Despite having absolutely no need to commute to work, with it being Cycle To Work Day today, I took the bike out at just after 8am and went for a twenty minute ride in the spirit of the event.
Riding at this time of day – a work day (obviously), during rush-hour when schools are back after the summer break, and choosing busier roads – is a real eye-opener compared to my normal leisure rides. Drivers are rushed, impatient, inattentive or just plain bullish in their attitudes. I’ve experience this before, of course, but it seems much more so this time.
This is no surprise really. I used to drive to work and I know how frustrating it is doing the same slow, congested journey day-in, day-out, just to slog it out for eight hours at work before doing the same journey in reverse. But seeing it from the view of the cyclist is a whole different experience. Full situational awareness is absolutely essential to deal with close passes and drivers coming from the opposite direction and pulling into my path to overtake a parked car, causing me to take avoiding action.
One particularly incident saw a driver hang back behind me for a few seconds rather than immediately racing past me, leaving me to consider she was perhaps a good, patient driver. However, just as I was about to move out to overtake a parked car, after I’d checked her position, signalled my intent and started to move, she decided that was the ideal opportunity to overtake. My reading of the driver’s behaviour was obviously wrong. She seemingly had no situational awareness of the parked car ahead or believed that I must have the magic ability to ride through obstacles. She got a telling-off as she passed me and perhaps realised her error as she promptly put her foot down and sped off.
This occurred in a quiet, narrow, residential street littered with parked cars, where 20mph is really the maximum sensible speed (despite it being a 30mph limit), particularly at a time when children are going to school. So, not only could she not safely overtake a cyclist, she also drove down the road at excessive speed. A dangerous, foolish driver indeed.
My one-off experiences are obviously purely anecdotal, but based on them, I’m not surprised more people don’t cycle. I’m confident on my bike and was able to deal with everything but those less confident would easily be put off, I’m sure. The ironic thing, of course, is if more people got out of their cars and onto bikes, traffic congestion would be reduced making commuting a much more pleasant experience for both cyclists and the remaining drivers alike.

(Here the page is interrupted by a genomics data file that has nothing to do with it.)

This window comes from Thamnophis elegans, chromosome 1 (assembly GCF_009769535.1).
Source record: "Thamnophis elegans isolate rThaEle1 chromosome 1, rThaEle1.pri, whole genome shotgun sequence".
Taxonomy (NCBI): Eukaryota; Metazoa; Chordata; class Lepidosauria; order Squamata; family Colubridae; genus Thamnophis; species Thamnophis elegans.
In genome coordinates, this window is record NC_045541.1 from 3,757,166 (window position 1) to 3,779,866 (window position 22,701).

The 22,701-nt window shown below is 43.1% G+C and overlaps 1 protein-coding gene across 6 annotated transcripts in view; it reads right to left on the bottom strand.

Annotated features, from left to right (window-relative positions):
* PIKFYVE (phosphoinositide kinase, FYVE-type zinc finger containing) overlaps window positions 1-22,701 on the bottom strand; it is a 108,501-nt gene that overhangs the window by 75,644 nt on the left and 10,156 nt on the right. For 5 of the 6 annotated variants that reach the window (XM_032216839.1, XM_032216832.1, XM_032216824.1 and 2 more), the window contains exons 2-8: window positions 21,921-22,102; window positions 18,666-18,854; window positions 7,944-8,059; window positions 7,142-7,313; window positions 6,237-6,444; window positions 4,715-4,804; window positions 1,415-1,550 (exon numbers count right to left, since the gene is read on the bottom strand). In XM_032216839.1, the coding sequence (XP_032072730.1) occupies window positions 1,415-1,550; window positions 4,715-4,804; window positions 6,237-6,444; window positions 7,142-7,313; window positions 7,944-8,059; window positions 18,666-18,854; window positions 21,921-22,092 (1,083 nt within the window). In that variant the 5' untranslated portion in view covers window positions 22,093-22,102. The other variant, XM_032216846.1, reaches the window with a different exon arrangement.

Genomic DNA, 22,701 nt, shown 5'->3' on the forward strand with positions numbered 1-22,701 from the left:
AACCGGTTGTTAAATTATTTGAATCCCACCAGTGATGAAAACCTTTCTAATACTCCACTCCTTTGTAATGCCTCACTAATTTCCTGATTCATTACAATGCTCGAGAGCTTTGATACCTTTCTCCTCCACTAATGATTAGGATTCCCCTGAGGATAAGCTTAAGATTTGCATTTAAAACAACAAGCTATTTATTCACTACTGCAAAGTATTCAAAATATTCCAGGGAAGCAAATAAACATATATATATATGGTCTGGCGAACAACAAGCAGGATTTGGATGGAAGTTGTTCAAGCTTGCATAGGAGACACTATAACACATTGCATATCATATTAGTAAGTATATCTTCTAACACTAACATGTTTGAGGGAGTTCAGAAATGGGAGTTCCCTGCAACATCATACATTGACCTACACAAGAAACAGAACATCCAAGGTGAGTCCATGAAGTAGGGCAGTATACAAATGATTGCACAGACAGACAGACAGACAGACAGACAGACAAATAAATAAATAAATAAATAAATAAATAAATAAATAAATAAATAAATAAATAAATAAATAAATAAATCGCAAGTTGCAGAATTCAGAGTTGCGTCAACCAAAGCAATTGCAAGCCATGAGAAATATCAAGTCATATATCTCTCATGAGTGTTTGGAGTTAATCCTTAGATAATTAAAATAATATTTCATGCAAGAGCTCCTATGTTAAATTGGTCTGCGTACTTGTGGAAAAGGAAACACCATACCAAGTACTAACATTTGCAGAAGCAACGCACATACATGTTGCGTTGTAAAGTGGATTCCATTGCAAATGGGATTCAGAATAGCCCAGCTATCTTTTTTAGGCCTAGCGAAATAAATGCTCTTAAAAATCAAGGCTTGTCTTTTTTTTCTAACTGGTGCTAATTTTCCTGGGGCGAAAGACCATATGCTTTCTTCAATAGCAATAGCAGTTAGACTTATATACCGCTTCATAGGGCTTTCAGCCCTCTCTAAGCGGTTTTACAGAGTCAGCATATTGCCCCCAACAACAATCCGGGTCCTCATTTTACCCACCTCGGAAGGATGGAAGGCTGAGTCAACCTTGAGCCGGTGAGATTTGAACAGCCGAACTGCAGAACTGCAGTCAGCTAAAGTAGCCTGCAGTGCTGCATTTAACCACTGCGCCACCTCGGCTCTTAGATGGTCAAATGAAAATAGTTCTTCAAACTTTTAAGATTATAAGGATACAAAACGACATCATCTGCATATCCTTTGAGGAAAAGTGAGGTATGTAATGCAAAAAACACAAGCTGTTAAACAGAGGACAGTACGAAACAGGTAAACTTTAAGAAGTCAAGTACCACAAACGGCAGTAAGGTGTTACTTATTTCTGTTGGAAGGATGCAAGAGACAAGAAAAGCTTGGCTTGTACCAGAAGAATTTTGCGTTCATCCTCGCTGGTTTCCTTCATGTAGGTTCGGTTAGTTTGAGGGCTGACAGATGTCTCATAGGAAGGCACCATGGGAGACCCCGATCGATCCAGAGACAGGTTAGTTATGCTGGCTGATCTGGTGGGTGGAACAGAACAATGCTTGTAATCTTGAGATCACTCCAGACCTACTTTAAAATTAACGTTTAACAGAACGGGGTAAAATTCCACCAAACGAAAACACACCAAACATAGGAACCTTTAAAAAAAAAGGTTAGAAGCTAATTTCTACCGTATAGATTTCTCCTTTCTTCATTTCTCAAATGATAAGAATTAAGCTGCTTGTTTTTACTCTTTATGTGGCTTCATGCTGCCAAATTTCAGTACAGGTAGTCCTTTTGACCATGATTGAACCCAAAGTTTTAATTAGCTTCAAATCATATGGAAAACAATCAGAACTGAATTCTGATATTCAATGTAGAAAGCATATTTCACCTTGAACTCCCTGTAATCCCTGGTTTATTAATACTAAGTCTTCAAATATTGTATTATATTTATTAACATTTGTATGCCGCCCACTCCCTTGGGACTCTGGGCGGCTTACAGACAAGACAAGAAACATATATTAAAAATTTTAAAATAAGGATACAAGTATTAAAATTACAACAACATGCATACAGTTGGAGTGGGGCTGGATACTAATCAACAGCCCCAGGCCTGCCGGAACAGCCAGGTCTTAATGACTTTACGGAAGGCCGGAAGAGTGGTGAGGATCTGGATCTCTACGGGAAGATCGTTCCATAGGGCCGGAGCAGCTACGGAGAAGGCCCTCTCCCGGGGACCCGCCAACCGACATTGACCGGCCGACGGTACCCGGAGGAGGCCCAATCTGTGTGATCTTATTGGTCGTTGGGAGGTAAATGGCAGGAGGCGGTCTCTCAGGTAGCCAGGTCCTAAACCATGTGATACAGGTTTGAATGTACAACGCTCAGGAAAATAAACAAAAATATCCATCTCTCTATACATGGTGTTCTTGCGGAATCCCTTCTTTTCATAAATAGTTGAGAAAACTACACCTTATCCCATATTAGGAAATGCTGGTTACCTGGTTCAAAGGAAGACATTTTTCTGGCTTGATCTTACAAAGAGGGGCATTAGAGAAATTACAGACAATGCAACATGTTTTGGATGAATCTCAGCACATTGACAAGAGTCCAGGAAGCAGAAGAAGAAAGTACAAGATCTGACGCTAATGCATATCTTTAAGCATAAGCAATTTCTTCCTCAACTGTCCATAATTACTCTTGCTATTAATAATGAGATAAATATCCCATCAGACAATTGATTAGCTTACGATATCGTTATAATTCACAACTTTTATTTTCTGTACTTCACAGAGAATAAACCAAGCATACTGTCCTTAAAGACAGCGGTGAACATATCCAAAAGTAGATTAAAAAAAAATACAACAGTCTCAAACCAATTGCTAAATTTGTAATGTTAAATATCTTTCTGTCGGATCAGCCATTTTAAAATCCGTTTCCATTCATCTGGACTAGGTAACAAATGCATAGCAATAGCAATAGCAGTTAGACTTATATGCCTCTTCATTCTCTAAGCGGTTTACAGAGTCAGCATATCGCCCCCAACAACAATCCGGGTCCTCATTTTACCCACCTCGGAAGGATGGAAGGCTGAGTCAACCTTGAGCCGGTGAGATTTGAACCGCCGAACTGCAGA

Of even more importance, is actually having some decent infrastructure to allow people to get from home to work, including between neighbouring cities, towns and villages, of the sort they have in the Netherlands. If we could only change our national mind-set to see cycling as a viable transport option, as opposed to something solely for the hobbyist, enthusiast or child, we might just make daily commuting that much more pleasant.
Whilst Cycle to Work Day does its bit to make that adjustment (and I’m certainly not belittling its aims and achievements), I think a single day a year is too little. Taken in isolation, I expect it’s unlikely to encourage many beyond those who already own or have access to working order bikes, to leave the car behind. A single day is also not enough to change habits and whilst some people may have made their commute by bike today, it may be seen as a novelty and the car will be back on the road tomorrow. Perhaps in conjunction with the one day event there should also be a Cycle to Work Week and/or Cycle to Work Month – a challenge for participants to make, say, 60% of their commuting journeys by bike in the time period (3 out of 5 days, for example).
For me, perhaps the biggest disappointment was that other than school children, I didn’t notice anybody else out on their bikes this morning. That’s not to say they weren’t there of course, just not in any great number. With this being a fairly small, nondescript town, I suspect such places are not where the bulk of people who decided to ride today are located, and that it’s perhaps more of a city thing, where work and residences may be more closely located.
I’m sure many people see driving as the only viable option for getting to work, particularly in places like this, but the nearest city to me is just 8-10 miles away. In theory, it’s cycleable within an hour but a good, minimal traffic route doesn’t exist. There’s a canal but it’s not direct and has a poor surface in parts. Even on the better surfaced sections, it’s prone to mud and puddles, never mind the fact that a canal towpath is just too narrow for a large volume of cyclists.
But what if the linking key road routes featured segregated Dutch-grade cycle lanes running as near to alongside them as possible, with appropriate supporting infrastructure feeding into it from the villages, towns and cities along the route? Inter-town and city journeys would become quick and reasonably easy with bike riders insulated from the worst of motor traffic and the remaining motor vehicles benefiting from reduced congestion and not being ‘inconvenienced’ by slower moving active transport. This would surely be a win for everyone.
Whilst the aims of Cyclescheme’s Cycle To Work Day are laudable, I don’t believe there will be a really significant shift without the supporting infrastructure. Plans for new developments, town and road improvements must incorporate proper cycling routes (not just paint on roads or wideish pavements being designated as shared space). Only then we will see a surge in the use of bikes for all sorts of journeys and the associated benefits that brings to everyone.